Software artist. Writer aficionado. Open source enthusiast.
Runner. Father of two.
Currently: Senior Software Engineer at Google, New York City.
The point of this post is simple and I’ll spoil it from the get go: every time you make an assumption in a piece of code, make such assumption explicit in the form of an assertion or error check. If you cannot do that (are you sure?), then write a detailed comment. In fact, I’m exceedingly convinced that the amount of assertion-like checks in a piece of code is a good indicator of the programmer’s expertise.
I am pleased to announce that the first release of sandboxfs, 0.1.0, is finally here! You can download the sources and prebuilt binaries from the 0.1.0 release page and you can read the installation instructions for more details. The journey to this first release has been a long one. sandboxfs was first conceived over two years ago, was first announced in August 2017, showed its first promising results in April 2018, and has been undergoing a rewrite from Go to Rust.
Bazel’s original raison d’etre was to support Google’s monorepo. A consequence of using a monorepo is that some builds will become very large. And large builds can be very resource hungry, especially when using a tool like Bazel that tries to parallelize as many actions as possible for efficiency reasons. There are many resource types in a system, but today I’d like to focus on the number of open files at any given time (nofiles).
I used to be good at replying to emails on time. When tens of emails came in every day, I would sort them out and I would reply right away to anything that needed or caught my attention. The so-called Inbox Zero wasn’t a specific goal that required effort: “it just was”. Things have changed over the years and I am now quite awful at dealing with personal email. Some emails can go weeks (or, I confess, months) before getting a reply.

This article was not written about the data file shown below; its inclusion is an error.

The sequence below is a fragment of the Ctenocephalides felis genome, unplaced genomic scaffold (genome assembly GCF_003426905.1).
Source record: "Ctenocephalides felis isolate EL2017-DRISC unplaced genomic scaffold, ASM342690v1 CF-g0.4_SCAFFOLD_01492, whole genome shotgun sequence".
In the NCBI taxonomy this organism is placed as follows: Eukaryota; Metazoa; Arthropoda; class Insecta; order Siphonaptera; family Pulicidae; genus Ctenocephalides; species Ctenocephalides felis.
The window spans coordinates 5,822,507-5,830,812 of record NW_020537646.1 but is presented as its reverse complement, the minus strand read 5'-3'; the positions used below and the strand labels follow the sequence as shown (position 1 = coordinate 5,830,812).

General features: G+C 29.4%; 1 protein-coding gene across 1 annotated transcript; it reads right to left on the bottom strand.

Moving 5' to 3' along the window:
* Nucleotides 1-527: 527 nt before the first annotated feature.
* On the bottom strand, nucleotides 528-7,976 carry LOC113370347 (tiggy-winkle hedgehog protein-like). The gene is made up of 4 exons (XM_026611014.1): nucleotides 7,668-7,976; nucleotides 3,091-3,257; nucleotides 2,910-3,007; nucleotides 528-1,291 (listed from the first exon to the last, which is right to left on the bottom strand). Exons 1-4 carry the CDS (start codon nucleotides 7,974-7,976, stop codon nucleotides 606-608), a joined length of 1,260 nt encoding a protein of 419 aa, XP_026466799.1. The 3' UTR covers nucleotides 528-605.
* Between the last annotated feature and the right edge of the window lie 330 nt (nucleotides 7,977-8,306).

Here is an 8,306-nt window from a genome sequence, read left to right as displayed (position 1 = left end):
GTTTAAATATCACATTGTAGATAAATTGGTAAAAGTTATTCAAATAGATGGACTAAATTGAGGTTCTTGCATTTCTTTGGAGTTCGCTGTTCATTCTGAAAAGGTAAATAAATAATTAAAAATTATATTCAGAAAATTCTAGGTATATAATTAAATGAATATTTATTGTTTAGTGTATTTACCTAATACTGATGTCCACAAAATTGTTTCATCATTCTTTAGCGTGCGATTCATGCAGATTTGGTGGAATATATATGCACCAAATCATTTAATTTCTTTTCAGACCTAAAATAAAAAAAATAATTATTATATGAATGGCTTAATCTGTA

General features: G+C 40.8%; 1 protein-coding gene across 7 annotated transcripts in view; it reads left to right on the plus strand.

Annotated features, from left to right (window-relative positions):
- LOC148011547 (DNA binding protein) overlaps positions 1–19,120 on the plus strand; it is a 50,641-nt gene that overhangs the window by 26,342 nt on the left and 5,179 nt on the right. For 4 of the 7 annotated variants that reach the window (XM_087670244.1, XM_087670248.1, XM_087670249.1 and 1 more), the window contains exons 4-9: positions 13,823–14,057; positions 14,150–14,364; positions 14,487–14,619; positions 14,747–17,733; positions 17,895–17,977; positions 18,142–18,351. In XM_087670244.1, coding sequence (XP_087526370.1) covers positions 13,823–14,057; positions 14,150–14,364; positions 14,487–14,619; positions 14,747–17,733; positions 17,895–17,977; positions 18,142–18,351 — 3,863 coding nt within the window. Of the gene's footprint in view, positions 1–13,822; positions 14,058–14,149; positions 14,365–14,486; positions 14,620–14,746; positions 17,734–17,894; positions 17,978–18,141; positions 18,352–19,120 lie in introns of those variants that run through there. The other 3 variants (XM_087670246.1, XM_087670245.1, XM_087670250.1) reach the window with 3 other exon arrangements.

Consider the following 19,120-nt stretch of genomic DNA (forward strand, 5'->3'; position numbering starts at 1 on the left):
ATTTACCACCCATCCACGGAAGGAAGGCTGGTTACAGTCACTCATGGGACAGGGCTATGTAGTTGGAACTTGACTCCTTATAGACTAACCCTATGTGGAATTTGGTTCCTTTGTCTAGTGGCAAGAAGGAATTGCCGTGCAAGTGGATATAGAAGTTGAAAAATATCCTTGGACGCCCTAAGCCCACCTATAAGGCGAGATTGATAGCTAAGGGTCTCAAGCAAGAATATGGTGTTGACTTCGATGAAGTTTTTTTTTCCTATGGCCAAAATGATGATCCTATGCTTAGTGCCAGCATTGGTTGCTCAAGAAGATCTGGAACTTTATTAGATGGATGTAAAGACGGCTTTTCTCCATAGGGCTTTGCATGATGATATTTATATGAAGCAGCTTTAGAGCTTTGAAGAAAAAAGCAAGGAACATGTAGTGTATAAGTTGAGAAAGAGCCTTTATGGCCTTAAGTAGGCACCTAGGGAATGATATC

There are two ways to handle abnormal conditions in a program: errors and assertions. Errors are a controlled mechanism by which the program propagates details about a faulty condition up the call chain—be it with explicit error return statements or with exceptions. Errors must be used to validate all conditions that might be possible but aren’t valid given the context. Examples include: sanitizing any kind of input (as provided by the user or incoming from the network), and handling error codes from system calls or libraries.
There is no good answer to this question: people tend to put Go and Rust in the same bucket because they were released at around the same time, because Rust's release felt like a response to Go's, and because they are marketed to similar audiences. They are, however, vastly different. So let's give in and compare them anyway.
Thought that the Rust review was over? Think again; I was just on vacation! I’m back now to conclude the series with a bunch of random thoughts and a surprise follow-up post. The series is coming to an end. It’s time to summarize everything we have discussed so far and to cover a few more items that didn’t really deserve full posts of their own. Most of these miscellaneous items were thoughts that I jotted down while reading TRPL book.